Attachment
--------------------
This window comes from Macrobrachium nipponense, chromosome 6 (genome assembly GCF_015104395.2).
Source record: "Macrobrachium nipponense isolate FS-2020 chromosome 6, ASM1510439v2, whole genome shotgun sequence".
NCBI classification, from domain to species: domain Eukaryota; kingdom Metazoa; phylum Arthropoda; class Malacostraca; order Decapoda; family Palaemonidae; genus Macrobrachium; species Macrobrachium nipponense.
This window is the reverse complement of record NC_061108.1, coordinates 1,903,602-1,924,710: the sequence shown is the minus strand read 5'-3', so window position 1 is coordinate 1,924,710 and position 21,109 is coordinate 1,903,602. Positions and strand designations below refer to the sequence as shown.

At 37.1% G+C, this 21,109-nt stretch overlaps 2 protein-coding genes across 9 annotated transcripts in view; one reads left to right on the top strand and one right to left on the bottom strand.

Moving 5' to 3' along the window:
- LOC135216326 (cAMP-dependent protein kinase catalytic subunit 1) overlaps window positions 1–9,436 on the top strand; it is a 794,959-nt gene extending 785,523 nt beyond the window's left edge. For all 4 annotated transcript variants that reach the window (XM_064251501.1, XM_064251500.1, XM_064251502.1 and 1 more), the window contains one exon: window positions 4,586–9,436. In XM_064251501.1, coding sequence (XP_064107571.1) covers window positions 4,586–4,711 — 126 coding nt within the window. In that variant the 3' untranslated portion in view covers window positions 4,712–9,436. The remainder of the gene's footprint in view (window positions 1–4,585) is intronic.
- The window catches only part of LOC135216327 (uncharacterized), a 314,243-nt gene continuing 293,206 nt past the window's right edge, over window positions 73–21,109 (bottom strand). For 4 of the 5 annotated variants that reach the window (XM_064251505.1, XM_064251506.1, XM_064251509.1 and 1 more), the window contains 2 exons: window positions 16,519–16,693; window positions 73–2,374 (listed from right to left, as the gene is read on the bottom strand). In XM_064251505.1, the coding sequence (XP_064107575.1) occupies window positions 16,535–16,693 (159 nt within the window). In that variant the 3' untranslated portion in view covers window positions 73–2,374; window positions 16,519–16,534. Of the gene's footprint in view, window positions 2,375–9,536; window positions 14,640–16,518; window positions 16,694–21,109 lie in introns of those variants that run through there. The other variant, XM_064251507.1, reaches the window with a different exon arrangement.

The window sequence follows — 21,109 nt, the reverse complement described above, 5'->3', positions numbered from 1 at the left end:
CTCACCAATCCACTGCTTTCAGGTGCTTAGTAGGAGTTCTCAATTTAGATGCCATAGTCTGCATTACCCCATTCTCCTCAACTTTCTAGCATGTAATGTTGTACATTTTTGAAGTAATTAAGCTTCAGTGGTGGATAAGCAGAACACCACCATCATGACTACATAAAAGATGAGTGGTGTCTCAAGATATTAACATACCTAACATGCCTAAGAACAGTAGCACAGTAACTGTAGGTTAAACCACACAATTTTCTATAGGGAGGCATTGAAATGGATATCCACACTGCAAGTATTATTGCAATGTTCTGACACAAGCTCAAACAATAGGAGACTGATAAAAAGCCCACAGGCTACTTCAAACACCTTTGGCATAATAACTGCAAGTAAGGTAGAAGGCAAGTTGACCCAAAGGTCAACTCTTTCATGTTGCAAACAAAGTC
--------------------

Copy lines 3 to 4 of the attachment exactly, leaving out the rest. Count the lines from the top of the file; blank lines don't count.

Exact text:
NCBI classification, from domain to species: domain Eukaryota; kingdom Metazoa; phylum Arthropoda; class Malacostraca; order Decapoda; family Palaemonidae; genus Macrobrachium; species Macrobrachium nipponense.
This window is the reverse complement of record NC_061108.1, coordinates 1,903,602-1,924,710: the sequence shown is the minus strand read 5'-3', so window position 1 is coordinate 1,924,710 and position 21,109 is coordinate 1,903,602. Positions and strand designations below refer to the sequence as shown.